How do you add unique decoration to a geometric font that enhances letterforms?
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This was very interesting and helpful, I am a new graphic design student and am starting to become really focused on fonts I did not understand why certain fonts looked awkward but after reading this it has pointed out to me many things that explain the thick bulky look of curtain geometric fonts. It is very interesting that the horizontal lines need to be slightly more thin than the vertical lines to make them look nice.
Michael – I think any font with a bit of personality will have a character that can divide opinion. Certainly with display types (such as Futura) there is a lot more licence for quirkiness. I think the question mark in Futura was more down to the designer’s whim, rather than any geometric restrictions.
To me the appeal of geometric/modular type is its weirdness, because characters are forced into a strict set of rules. The decoration is a by product of that process.
We need more instructional posts like this.
A superb insight into mathematically created type. Thanks.
as a newcomer to typography and graphic design in general, this was by far one of the most helpful posts i’ve seen. very interesting and insightful!
This is great, thanks !
Nicely written, Ian. Thanks.
(From a type-design novice.)
I think Stefan Gandl, designer of Neubau Grotesk, may disagree with some of your points.
I think Stefan Gandl would have been better served to take note of some of Ian’s points. Neubau Grotesk is a seriously flawed face. Icky.
Very insightful. I’d love to see more instructive type design breakdowns like this. Thank you!
Also, off-topic question, but what is your headline font? It’s nice. I see that it’s being served externally, but couldn’t view the fontdeck css. Thanks!
Great to be advised in getting the kinks out of basic geometric fonts. It’s these small adjustments that makes the difference!
i love idea of using the alignment of pure circles and squares as an introduction to kerning.
i have noticed that a lot of the “o” characters in classic typefaces, such as Avant Garde, Futura and Johnston, are not actually perfect circles. although appearing as such, they have slight nuances to the curvature of a perfect circle. Herb Lubalin’s Avant Garde Gothic for instance, has the North East, North West, South East and South Westerly points of the circle pulled out, to make it very subtly squarer than that of a perfect circle.
can any one recommend any books on type design that go further than the ideas covered in this article?
See the colophon below.
It’s meant to be flawed. Gandl’s goal is a strict, mechanical grid without correction. It’s awkward, but that’s part of its flavor.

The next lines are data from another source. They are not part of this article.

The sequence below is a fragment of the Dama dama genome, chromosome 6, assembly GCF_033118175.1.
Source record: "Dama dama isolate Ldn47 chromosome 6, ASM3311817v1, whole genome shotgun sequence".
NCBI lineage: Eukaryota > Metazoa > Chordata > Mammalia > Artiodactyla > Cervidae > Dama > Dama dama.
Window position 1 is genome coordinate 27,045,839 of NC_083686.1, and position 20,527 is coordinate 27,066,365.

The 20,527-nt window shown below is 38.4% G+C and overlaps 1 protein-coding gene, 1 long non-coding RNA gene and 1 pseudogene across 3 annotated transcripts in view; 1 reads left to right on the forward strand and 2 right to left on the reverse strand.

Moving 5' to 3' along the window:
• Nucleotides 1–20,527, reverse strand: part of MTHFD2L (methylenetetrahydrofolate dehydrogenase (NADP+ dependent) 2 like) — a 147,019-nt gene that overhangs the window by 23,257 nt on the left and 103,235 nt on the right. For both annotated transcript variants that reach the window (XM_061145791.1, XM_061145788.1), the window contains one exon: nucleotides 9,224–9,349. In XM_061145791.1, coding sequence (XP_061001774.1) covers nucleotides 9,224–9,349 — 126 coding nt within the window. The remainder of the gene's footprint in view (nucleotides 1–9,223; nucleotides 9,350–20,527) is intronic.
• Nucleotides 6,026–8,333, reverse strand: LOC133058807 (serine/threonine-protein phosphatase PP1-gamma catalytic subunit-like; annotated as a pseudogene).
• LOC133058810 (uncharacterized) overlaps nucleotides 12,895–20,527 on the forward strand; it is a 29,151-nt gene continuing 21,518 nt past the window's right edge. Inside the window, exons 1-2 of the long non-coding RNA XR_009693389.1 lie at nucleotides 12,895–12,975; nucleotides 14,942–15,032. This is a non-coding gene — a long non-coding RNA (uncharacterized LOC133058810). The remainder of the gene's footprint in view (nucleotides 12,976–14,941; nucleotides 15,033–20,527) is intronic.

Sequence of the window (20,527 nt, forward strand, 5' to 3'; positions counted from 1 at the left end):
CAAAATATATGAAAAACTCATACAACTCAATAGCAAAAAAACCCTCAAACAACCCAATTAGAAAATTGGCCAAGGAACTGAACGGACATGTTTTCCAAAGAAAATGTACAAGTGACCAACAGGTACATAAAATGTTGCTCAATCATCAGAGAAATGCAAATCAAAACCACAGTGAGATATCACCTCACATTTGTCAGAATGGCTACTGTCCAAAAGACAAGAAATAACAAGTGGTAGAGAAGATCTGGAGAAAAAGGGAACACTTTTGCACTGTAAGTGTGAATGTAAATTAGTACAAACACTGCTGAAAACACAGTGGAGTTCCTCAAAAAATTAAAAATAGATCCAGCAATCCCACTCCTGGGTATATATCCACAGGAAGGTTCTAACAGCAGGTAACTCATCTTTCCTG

“The simplest rule to remember is: trust your eye more than the grid.”
True true… great article
A very nice Post:-)
How do you add unique decoration to a geometric font that enhances letterforms?
Great article. More break down of type like this would be great.
Great article, very interesting.
Great article. All harks back to the Bauhaus days of typography and introducing order and grid systems into design! Ahhh…. at least all those rather tedious design history lessons I endured haven’t gone to waste! Thanks a lot for posting
Sigh. If only I had known these basic concepts on geometric fonts before, perhaps some of my type design disasters could have been avoided… The horror. Live and learn I suppose. Thanks for sharing these techniques, they can be very, very crucial.
Great post Ian. With all of the different fonts available these days it’s important we as designers have the basic understanding of rules and techniques that are crucial when creating and picking a typeface. Thanks for sharing your knowledge.
I just created co-created Terminal Dosis, a very light, slightly rounded font, and this post was o much help for fine-tunning the original design by Edgar Tolentino.
Some very useful tips of things to avoid. Great help!
Thank you :)
Well written, Ian. I like the clear, workshop-like feel of this piece, and the illustrations beautifully enhance your text.
Very good explanations at:
What is the typeface reviewed here? Which is “created some years ago, based on a very strict grid of squares and circles”?
I see Neubau Grotesk being mentioned but it’s not this one.
I love this article. I am so inspired to make an own font now. Maybe… you will hear from me again ;-)
I teach typography to 1st year design students. We begin on graph paper and continue on FontStruct. It’s a great introduction, but limited for sure. Im personally working on a new Irish typeface (something less leprechaun). Its early sketching at the mo and mocking up on illustrator. I’m considering investing and in new software. What would you recommend?
Standard lettering by Roy C. Clafin, 1916, 1922 (2nd ed.)
Padraic, If you’re just getting started in font making, I’d take a look at Glyphs, an app that seems to be the easiest for novices to pick up. Many professionals also use FontLab and RoboFont.
On the subject of overshoot did anyone consider the effect of optical illusions in the case of very condensed geometric typefaces? I am in the process of completing an eight-weight family with italics of a super-condensed geometric sans and I have opted to not overshoot the rounds and I think it works well. The upside is that all-capitals display settings can have the same inter-line spacing as the horizontal letter-to-letter spaces. Perfect for stacked lines. Look for Aodaliya soon at all major vendors.
Hello Russell, I would still consider it important, yes. It’s really by how much is down to the eye, but even if it’s a subtle overshoot on the curves it should ‘look’ the same, not by guides. Otherwise you get an ‘O’ between two straight letters and it looks a bit vertically squashed.
Good luck with releasing the font – it’s a major achievement!